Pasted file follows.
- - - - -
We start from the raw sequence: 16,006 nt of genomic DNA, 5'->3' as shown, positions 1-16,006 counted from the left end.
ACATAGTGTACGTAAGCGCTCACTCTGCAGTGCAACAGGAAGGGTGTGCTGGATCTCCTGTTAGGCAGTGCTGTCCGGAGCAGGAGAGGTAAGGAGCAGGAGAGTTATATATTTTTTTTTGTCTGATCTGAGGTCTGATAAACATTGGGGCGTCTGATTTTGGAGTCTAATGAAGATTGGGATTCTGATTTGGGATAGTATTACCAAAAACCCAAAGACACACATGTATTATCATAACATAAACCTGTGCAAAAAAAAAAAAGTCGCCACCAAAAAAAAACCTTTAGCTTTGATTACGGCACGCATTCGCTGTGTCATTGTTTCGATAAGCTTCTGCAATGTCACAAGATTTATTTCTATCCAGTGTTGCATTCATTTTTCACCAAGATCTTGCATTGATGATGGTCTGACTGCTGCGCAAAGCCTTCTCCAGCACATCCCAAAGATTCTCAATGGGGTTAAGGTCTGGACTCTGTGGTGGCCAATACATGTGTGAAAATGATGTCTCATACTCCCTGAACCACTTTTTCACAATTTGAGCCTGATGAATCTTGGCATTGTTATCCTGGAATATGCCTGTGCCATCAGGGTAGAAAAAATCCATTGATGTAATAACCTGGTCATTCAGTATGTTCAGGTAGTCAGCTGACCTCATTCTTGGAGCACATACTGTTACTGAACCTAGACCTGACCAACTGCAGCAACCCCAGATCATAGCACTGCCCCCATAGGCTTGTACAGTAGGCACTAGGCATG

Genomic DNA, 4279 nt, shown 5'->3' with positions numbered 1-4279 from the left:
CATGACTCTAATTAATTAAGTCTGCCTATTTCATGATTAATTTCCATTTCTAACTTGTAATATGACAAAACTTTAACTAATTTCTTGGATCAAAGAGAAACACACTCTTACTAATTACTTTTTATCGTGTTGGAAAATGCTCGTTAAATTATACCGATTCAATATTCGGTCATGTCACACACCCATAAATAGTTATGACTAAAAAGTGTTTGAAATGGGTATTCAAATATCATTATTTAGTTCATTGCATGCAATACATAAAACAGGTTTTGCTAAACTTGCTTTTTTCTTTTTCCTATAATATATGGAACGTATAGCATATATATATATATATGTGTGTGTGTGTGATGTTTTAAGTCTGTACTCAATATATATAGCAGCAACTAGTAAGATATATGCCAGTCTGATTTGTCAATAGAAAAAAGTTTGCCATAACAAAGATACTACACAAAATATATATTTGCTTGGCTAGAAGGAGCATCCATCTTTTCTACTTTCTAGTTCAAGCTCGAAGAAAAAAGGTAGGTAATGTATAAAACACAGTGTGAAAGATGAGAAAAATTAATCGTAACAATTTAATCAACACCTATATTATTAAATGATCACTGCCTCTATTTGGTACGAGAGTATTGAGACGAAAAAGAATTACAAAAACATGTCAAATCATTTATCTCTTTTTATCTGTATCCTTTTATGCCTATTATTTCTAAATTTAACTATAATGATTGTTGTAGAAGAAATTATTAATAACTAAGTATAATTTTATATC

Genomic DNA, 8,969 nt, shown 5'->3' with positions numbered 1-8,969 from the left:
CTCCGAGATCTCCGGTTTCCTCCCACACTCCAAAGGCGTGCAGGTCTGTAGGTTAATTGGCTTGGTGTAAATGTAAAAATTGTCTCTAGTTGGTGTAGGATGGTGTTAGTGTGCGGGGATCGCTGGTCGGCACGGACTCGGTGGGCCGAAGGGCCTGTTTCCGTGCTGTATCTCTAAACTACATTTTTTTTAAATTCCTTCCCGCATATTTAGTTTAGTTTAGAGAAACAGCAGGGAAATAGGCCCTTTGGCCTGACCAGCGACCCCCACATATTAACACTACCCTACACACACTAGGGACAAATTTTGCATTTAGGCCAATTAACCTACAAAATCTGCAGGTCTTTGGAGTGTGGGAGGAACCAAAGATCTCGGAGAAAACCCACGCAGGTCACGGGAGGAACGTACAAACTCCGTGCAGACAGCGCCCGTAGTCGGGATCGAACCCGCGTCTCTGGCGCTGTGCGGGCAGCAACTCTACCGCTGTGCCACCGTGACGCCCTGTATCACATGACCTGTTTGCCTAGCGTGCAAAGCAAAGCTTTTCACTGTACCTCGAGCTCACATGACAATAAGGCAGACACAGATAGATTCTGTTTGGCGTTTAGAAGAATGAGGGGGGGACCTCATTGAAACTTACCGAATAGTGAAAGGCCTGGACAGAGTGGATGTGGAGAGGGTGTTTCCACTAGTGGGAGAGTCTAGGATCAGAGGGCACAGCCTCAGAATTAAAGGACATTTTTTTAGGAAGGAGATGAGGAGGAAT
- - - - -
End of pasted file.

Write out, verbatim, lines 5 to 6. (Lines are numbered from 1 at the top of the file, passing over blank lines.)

Genomic DNA, 8,969 nt, shown 5'->3' with positions numbered 1-8,969 from the left:
CTCCGAGATCTCCGGTTTCCTCCCACACTCCAAAGGCGTGCAGGTCTGTAGGTTAATTGGCTTGGTGTAAATGTAAAAATTGTCTCTAGTTGGTGTAGGATGGTGTTAGTGTGCGGGGATCGCTGGTCGGCACGGACTCGGTGGGCCGAAGGGCCTGTTTCCGTGCTGTATCTCTAAACTACATTTTTTTTAAATTCCTTCCCGCATATTTAGTTTAGTTTAGAGAAACAGCAGGGAAATAGGCCCTTTGGCCTGACCAGCGACCCCCACATATTAACACTACCCTACACACACTAGGGACAAATTTTGCATTTAGGCCAATTAACCTACAAAATCTGCAGGTCTTTGGAGTGTGGGAGGAACCAAAGATCTCGGAGAAAACCCACGCAGGTCACGGGAGGAACGTACAAACTCCGTGCAGACAGCGCCCGTAGTCGGGATCGAACCCGCGTCTCTGGCGCTGTGCGGGCAGCAACTCTACCGCTGTGCCACCGTGACGCCCTGTATCACATGACCTGTTTGCCTAGCGTGCAAAGCAAAGCTTTTCACTGTACCTCGAGCTCACATGACAATAAGGCAGACACAGATAGATTCTGTTTGGCGTTTAGAAGAATGAGGGGGGGACCTCATTGAAACTTACCGAATAGTGAAAGGCCTGGACAGAGTGGATGTGGAGAGGGTGTTTCCACTAGTGGGAGAGTCTAGGATCAGAGGGCACAGCCTCAGAATTAAAGGACATTTTTTTAGGAAGGAGATGAGGAGGAAT